Housing Starts Rebound and Building Permits Hit 5-Month High

WASHINGTON — Housing starts in November rebounded from a seven-month low, and permits surged to a five-month high, signs of strength in the housing market as the Federal Reserve starts to raise interest rates after years of easy monetary policy.

Other data released on Wednesday showed the industrial sector continuing to struggle under the weight of a strong dollar, cuts in inventory investment and spending reductions by energy companies in response to persistently low oil prices.

In its housing report, the Commerce Department said that groundbreaking jumped 10.5 percent to a seasonally adjusted annual pace of 1.17 million units last month. Building permits rose 11 percent to a 1.29 million-unit rate, the highest since June.

With permits exceeding starts, home building is likely to remain supported in the months ahead.

The Fed on Wednesday raised its benchmark overnight interest rate by 25 basis points from near zero, the first rate increase in nearly a decade. It gave an upbeat assessment of the economy and noted that “the housing sector has improved further.”

Housing Construction

New private housing starts and permits authorized during the month, at a seasonally adjusted annual pace.

The Fed made clear that the tightening cycle was likely to be gradual, so the increase in borrowing costs was not expected to upset the housing recovery.

“The interest rate is still low compared to historical standards,” said Kevin Young, an analyst at IBISWorld in Los Angeles.

In a separate report, the Fed said industrial production fell 0.6 percent in November as unusually warm weather caused a sharp drop in demand for utilities.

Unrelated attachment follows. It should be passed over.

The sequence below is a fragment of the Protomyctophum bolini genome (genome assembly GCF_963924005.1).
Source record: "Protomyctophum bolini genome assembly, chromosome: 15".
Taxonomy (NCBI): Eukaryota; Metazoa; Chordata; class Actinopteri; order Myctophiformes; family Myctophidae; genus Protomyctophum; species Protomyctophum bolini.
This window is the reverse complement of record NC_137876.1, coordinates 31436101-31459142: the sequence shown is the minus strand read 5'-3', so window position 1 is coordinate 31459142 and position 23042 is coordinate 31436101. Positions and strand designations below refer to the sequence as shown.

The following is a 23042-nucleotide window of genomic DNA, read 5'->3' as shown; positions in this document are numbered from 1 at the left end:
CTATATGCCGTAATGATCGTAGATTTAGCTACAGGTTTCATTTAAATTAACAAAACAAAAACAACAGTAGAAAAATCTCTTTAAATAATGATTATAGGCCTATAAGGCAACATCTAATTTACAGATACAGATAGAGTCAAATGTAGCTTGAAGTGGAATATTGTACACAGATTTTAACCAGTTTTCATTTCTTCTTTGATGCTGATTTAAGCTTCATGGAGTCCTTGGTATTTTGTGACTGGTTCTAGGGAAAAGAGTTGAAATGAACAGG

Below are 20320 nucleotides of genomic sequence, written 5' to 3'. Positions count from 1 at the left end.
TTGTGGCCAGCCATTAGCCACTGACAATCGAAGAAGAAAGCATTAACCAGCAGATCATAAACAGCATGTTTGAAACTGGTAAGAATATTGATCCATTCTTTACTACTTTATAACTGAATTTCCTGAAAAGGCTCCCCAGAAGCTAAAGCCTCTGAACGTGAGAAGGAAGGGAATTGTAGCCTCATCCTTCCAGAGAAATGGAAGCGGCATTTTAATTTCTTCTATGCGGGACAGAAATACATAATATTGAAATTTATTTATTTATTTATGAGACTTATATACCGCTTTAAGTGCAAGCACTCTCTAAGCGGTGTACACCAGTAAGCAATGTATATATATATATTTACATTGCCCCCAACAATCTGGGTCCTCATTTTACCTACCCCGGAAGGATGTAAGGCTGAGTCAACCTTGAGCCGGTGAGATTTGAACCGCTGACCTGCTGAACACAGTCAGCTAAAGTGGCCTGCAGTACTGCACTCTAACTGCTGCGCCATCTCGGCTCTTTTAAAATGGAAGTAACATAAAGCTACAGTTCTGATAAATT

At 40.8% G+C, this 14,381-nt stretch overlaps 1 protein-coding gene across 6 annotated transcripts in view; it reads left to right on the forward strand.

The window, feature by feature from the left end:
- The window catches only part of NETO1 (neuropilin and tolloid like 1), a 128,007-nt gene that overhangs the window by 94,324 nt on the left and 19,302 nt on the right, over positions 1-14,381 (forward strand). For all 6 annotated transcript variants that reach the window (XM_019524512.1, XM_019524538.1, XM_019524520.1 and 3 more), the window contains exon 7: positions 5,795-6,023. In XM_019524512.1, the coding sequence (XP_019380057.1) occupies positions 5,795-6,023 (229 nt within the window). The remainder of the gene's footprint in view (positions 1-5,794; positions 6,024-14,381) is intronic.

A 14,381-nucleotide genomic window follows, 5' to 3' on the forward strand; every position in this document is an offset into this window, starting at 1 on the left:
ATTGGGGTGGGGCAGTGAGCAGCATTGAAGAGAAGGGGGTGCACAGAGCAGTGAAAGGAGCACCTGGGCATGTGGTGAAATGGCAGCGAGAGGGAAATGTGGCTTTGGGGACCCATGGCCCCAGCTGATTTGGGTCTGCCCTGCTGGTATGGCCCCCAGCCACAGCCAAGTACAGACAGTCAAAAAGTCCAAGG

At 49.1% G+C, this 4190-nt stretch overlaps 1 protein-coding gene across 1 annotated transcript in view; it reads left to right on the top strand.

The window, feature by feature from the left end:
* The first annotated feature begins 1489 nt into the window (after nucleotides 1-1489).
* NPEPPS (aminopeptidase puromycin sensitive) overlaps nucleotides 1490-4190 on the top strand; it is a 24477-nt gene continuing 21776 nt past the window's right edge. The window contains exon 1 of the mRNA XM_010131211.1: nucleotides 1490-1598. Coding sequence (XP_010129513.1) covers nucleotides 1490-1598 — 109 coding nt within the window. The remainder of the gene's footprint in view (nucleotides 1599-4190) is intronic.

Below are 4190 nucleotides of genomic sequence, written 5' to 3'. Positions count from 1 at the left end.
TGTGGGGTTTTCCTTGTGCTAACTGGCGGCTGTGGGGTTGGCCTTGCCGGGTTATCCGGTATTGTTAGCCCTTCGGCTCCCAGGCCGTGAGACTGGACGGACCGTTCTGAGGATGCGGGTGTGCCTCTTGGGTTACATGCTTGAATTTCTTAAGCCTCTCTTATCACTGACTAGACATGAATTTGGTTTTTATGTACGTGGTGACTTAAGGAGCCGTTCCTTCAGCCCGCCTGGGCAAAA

The third consecutive monthly decline in industrial output also reflected another sharp fall in mining production, driven by a plunge in drilling of oil and gas wells. Manufacturing output was unchanged. However, motor vehicle production fell for the first time since August, a worrying signal for manufacturing.

“We expect the auto sector to remain a drag on total production in coming months,” said Laura Rosner, an economist at BNP Paribas in New York. “On balance, manufacturing activity is likely to remain weak as the U.S. economy is still adjusting to the shocks of lower energy prices and weaker foreign demand.”

Stocks were trading higher, and the Standard & Poor’s home building index rallied. D.R. Horton, the largest American home builder, rose more than 2 percent in afternoon trading. Lennar, the nation’s second-largest home builder, advanced 1.6 percent.

November was the eighth straight month that housing starts remained above an annual pace of one million units, the longest stretch since 2007. Economists predict starts will average 1.1 million units for 2015, which would be the highest since 2007 and up from one million in 2014.

The housing market recovery remains constrained by a persistent shortage of houses for sale. This has resulted in home prices rising faster than salaries, pushing more people toward renting.
“Tight inventories and high prices will provide the incentives for builders to continue ramping up activity,” said Gregory Daco, head of United States macroeconomics at Oxford Economics in New York.

Single-family housing starts, the largest segment of the market, increased 7.6 percent to a 768,000-unit pace. That was the highest reading since January 2008. Warm weather also probably increased activity. Groundbreaking on single-family houses rose in the South, Northeast and West, but fell in the Midwest.

Starts for the volatile multifamily segment surged 16.4 percent to a 405,000-unit pace. That segment has been the driver of residential construction but a shift toward single-family houses is expected in 2016.

“Home builders are making progress addressing the shortage of newer vintage single-family homes we see in many markets, especially affordable housing products with a price of under $200,000,” said Tian Liu, chief economist at Genworth Mortgage Insurance in Raleigh, N.C.

Permits to build single-family houses increased 1.1 percent last month to the highest level since December 2007. Multifamily building permits soared 26.9 percent.

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